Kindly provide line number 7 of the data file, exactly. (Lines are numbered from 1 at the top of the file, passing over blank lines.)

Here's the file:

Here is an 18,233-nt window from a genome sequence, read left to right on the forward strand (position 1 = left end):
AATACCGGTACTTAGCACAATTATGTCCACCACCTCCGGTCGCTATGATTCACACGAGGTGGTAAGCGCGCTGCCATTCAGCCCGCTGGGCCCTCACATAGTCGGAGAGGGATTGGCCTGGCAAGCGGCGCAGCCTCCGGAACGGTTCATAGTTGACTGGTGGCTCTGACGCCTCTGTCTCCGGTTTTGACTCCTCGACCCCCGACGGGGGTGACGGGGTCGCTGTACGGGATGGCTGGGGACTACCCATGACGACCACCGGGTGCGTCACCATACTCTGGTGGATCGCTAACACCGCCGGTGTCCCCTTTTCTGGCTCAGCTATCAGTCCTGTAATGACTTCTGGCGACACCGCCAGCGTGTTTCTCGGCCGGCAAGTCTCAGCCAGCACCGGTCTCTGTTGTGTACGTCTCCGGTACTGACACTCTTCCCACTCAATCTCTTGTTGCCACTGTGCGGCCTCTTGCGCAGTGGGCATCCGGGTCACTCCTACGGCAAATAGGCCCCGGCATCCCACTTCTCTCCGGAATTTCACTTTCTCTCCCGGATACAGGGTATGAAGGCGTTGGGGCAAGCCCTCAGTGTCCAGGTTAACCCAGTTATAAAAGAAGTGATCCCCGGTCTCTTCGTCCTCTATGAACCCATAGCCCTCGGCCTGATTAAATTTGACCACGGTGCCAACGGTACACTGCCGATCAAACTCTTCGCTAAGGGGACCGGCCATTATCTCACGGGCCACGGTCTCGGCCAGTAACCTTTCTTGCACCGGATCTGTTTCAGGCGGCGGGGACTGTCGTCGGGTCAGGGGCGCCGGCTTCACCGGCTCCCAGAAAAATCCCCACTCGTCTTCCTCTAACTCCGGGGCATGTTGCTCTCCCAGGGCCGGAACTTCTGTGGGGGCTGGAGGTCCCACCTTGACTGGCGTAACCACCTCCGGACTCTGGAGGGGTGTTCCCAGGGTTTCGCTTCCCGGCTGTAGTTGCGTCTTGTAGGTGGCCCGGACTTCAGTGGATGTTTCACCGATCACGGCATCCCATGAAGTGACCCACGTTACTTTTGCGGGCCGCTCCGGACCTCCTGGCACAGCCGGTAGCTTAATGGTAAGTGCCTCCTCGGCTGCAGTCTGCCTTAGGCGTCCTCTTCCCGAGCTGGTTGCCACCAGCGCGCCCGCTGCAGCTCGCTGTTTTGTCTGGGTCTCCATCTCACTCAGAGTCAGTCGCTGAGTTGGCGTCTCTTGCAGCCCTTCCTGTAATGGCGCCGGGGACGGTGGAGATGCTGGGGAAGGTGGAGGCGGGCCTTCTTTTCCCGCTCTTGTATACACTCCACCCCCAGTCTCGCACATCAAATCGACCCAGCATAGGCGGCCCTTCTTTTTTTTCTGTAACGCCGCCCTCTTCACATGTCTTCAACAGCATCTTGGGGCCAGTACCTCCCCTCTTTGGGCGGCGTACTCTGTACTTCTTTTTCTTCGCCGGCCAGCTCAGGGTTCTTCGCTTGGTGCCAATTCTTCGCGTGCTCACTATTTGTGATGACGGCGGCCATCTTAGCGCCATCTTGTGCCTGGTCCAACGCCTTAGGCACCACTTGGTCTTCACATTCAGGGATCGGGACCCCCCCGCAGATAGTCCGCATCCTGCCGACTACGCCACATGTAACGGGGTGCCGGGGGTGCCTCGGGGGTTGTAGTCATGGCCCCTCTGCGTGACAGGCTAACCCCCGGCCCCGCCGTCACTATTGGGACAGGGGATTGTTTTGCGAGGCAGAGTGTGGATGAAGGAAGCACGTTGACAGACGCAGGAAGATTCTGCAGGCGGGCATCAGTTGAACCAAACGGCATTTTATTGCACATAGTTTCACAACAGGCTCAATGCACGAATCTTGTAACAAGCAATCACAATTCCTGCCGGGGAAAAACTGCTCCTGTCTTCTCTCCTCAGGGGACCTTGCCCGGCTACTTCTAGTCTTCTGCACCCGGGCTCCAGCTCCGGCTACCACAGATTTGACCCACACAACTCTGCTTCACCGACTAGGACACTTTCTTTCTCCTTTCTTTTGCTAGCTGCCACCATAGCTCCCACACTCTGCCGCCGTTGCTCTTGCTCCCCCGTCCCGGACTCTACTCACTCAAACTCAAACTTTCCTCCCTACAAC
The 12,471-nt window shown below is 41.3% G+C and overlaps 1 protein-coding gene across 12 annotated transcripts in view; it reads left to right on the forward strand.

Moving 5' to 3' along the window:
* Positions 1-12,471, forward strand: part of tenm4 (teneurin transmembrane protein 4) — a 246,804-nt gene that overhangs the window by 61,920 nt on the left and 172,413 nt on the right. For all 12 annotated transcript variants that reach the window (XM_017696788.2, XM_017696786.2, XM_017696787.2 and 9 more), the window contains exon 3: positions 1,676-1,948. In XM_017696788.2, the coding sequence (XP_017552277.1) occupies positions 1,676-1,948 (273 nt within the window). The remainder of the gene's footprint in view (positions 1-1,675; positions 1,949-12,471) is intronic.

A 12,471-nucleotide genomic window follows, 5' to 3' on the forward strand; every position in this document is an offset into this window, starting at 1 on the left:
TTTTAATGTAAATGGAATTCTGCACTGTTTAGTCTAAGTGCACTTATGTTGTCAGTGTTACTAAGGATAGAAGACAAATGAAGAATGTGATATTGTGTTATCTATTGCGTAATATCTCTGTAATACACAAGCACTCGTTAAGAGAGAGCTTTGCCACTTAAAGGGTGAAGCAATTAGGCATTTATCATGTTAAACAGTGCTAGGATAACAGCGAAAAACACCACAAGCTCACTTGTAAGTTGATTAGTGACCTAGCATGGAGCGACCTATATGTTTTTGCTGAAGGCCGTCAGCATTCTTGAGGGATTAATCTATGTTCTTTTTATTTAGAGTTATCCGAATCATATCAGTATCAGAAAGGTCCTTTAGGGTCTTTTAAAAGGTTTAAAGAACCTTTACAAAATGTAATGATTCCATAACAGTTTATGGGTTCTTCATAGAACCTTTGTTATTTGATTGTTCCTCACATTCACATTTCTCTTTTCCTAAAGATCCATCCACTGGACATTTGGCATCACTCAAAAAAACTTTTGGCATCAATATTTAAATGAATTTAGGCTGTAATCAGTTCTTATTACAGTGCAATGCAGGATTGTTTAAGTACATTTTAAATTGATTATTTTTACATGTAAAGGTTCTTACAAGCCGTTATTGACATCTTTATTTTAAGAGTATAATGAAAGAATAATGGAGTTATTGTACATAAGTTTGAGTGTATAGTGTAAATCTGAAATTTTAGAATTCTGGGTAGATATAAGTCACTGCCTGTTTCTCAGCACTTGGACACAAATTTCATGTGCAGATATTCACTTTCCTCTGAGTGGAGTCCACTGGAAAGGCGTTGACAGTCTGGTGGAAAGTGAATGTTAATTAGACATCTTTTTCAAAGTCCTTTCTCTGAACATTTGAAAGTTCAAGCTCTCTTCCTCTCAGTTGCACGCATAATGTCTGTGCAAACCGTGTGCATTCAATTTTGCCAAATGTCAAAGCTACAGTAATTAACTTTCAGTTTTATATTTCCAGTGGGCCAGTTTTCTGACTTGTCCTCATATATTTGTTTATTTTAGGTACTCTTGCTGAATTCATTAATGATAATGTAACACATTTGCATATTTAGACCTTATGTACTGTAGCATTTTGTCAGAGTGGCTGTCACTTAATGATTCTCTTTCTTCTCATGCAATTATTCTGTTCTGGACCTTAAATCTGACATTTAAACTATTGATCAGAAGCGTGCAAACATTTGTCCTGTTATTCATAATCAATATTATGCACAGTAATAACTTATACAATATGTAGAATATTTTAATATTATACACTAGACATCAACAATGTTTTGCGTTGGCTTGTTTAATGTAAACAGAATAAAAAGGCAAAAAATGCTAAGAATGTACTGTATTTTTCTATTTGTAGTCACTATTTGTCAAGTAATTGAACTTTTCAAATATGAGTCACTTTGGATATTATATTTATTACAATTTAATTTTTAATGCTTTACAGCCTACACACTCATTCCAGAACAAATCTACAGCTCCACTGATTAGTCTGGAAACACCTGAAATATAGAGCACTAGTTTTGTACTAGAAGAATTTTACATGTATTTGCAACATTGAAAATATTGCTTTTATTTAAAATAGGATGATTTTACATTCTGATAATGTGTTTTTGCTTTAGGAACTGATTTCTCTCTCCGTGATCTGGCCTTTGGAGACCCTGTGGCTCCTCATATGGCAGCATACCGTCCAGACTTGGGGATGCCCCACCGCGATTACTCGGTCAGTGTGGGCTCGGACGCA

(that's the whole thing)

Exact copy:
TTTTAATGTAAATGGAATTCTGCACTGTTTAGTCTAAGTGCACTTATGTTGTCAGTGTTACTAAGGATAGAAGACAAATGAAGAATGTGATATTGTGTTATCTATTGCGTAATATCTCTGTAATACACAAGCACTCGTTAAGAGAGAGCTTTGCCACTTAAAGGGTGAAGCAATTAGGCATTTATCATGTTAAACAGTGCTAGGATAACAGCGAAAAACACCACAAGCTCACTTGTAAGTTGATTAGTGACCTAGCATGGAGCGACCTATATGTTTTTGCTGAAGGCCGTCAGCATTCTTGAGGGATTAATCTATGTTCTTTTTATTTAGAGTTATCCGAATCATATCAGTATCAGAAAGGTCCTTTAGGGTCTTTTAAAAGGTTTAAAGAACCTTTACAAAATGTAATGATTCCATAACAGTTTATGGGTTCTTCATAGAACCTTTGTTATTTGATTGTTCCTCACATTCACATTTCTCTTTTCCTAAAGATCCATCCACTGGACATTTGGCATCACTCAAAAAAACTTTTGGCATCAATATTTAAATGAATTTAGGCTGTAATCAGTTCTTATTACAGTGCAATGCAGGATTGTTTAAGTACATTTTAAATTGATTATTTTTACATGTAAAGGTTCTTACAAGCCGTTATTGACATCTTTATTTTAAGAGTATAATGAAAGAATAATGGAGTTATTGTACATAAGTTTGAGTGTATAGTGTAAATCTGAAATTTTAGAATTCTGGGTAGATATAAGTCACTGCCTGTTTCTCAGCACTTGGACACAAATTTCATGTGCAGATATTCACTTTCCTCTGAGTGGAGTCCACTGGAAAGGCGTTGACAGTCTGGTGGAAAGTGAATGTTAATTAGACATCTTTTTCAAAGTCCTTTCTCTGAACATTTGAAAGTTCAAGCTCTCTTCCTCTCAGTTGCACGCATAATGTCTGTGCAAACCGTGTGCATTCAATTTTGCCAAATGTCAAAGCTACAGTAATTAACTTTCAGTTTTATATTTCCAGTGGGCCAGTTTTCTGACTTGTCCTCATATATTTGTTTATTTTAGGTACTCTTGCTGAATTCATTAATGATAATGTAACACATTTGCATATTTAGACCTTATGTACTGTAGCATTTTGTCAGAGTGGCTGTCACTTAATGATTCTCTTTCTTCTCATGCAATTATTCTGTTCTGGACCTTAAATCTGACATTTAAACTATTGATCAGAAGCGTGCAAACATTTGTCCTGTTATTCATAATCAATATTATGCACAGTAATAACTTATACAATATGTAGAATATTTTAATATTATACACTAGACATCAACAATGTTTTGCGTTGGCTTGTTTAATGTAAACAGAATAAAAAGGCAAAAAATGCTAAGAATGTACTGTATTTTTCTATTTGTAGTCACTATTTGTCAAGTAATTGAACTTTTCAAATATGAGTCACTTTGGATATTATATTTATTACAATTTAATTTTTAATGCTTTACAGCCTACACACTCATTCCAGAACAAATCTACAGCTCCACTGATTAGTCTGGAAACACCTGAAATATAGAGCACTAGTTTTGTACTAGAAGAATTTTACATGTATTTGCAACATTGAAAATATTGCTTTTATTTAAAATAGGATGATTTTACATTCTGATAATGTGTTTTTGCTTTAGGAACTGATTTCTCTCTCCGTGATCTGGCCTTTGGAGACCCTGTGGCTCCTCATATGGCAGCATACCGTCCAGACTTGGGGATGCCCCACCGCGATTACTCGGTCAGTGTGGGCTCGGACGCA